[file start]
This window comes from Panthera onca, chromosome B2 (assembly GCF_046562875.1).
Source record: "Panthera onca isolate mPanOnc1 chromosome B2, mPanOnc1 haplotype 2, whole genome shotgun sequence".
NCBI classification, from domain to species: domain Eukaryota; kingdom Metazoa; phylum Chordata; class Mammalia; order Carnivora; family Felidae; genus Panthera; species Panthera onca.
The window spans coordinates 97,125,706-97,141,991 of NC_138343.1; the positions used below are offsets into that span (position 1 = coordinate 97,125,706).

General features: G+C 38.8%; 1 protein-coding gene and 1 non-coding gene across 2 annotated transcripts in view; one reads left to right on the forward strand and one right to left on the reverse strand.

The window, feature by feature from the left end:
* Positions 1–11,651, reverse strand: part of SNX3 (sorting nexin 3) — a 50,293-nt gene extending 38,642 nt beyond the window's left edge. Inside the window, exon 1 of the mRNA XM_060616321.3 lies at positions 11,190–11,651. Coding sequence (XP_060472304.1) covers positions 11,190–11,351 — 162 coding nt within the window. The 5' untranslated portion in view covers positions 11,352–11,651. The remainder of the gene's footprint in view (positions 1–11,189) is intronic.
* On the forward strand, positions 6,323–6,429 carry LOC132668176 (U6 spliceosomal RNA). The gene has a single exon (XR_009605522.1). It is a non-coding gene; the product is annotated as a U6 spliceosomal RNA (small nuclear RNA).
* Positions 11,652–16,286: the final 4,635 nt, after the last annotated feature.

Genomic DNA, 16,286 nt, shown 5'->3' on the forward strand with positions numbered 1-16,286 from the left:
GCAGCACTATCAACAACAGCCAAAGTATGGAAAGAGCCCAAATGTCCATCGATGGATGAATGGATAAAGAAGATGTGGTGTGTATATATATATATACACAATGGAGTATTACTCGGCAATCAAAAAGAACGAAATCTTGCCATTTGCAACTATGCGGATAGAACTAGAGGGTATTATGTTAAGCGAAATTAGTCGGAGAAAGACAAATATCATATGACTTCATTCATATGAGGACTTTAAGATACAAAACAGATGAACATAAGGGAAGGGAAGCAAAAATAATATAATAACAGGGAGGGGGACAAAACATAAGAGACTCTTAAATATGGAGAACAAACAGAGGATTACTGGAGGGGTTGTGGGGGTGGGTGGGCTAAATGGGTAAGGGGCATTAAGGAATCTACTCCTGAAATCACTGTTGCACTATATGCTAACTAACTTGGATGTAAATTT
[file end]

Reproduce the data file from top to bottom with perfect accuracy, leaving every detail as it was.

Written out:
This window comes from Panthera onca, chromosome B2 (assembly GCF_046562875.1).
Source record: "Panthera onca isolate mPanOnc1 chromosome B2, mPanOnc1 haplotype 2, whole genome shotgun sequence".
NCBI classification, from domain to species: domain Eukaryota; kingdom Metazoa; phylum Chordata; class Mammalia; order Carnivora; family Felidae; genus Panthera; species Panthera onca.
The window spans coordinates 97,125,706-97,141,991 of NC_138343.1; the positions used below are offsets into that span (position 1 = coordinate 97,125,706).

General features: G+C 38.8%; 1 protein-coding gene and 1 non-coding gene across 2 annotated transcripts in view; one reads left to right on the forward strand and one right to left on the reverse strand.

The window, feature by feature from the left end:
* Positions 1–11,651, reverse strand: part of SNX3 (sorting nexin 3) — a 50,293-nt gene extending 38,642 nt beyond the window's left edge. Inside the window, exon 1 of the mRNA XM_060616321.3 lies at positions 11,190–11,651. Coding sequence (XP_060472304.1) covers positions 11,190–11,351 — 162 coding nt within the window. The 5' untranslated portion in view covers positions 11,352–11,651. The remainder of the gene's footprint in view (positions 1–11,189) is intronic.
* On the forward strand, positions 6,323–6,429 carry LOC132668176 (U6 spliceosomal RNA). The gene has a single exon (XR_009605522.1). It is a non-coding gene; the product is annotated as a U6 spliceosomal RNA (small nuclear RNA).
* Positions 11,652–16,286: the final 4,635 nt, after the last annotated feature.

Genomic DNA, 16,286 nt, shown 5'->3' on the forward strand with positions numbered 1-16,286 from the left:
GCAGCACTATCAACAACAGCCAAAGTATGGAAAGAGCCCAAATGTCCATCGATGGATGAATGGATAAAGAAGATGTGGTGTGTATATATATATATACACAATGGAGTATTACTCGGCAATCAAAAAGAACGAAATCTTGCCATTTGCAACTATGCGGATAGAACTAGAGGGTATTATGTTAAGCGAAATTAGTCGGAGAAAGACAAATATCATATGACTTCATTCATATGAGGACTTTAAGATACAAAACAGATGAACATAAGGGAAGGGAAGCAAAAATAATATAATAACAGGGAGGGGGACAAAACATAAGAGACTCTTAAATATGGAGAACAAACAGAGGATTACTGGAGGGGTTGTGGGGGTGGGTGGGCTAAATGGGTAAGGGGCATTAAGGAATCTACTCCTGAAATCACTGTTGCACTATATGCTAACTAACTTGGATGTAAATTT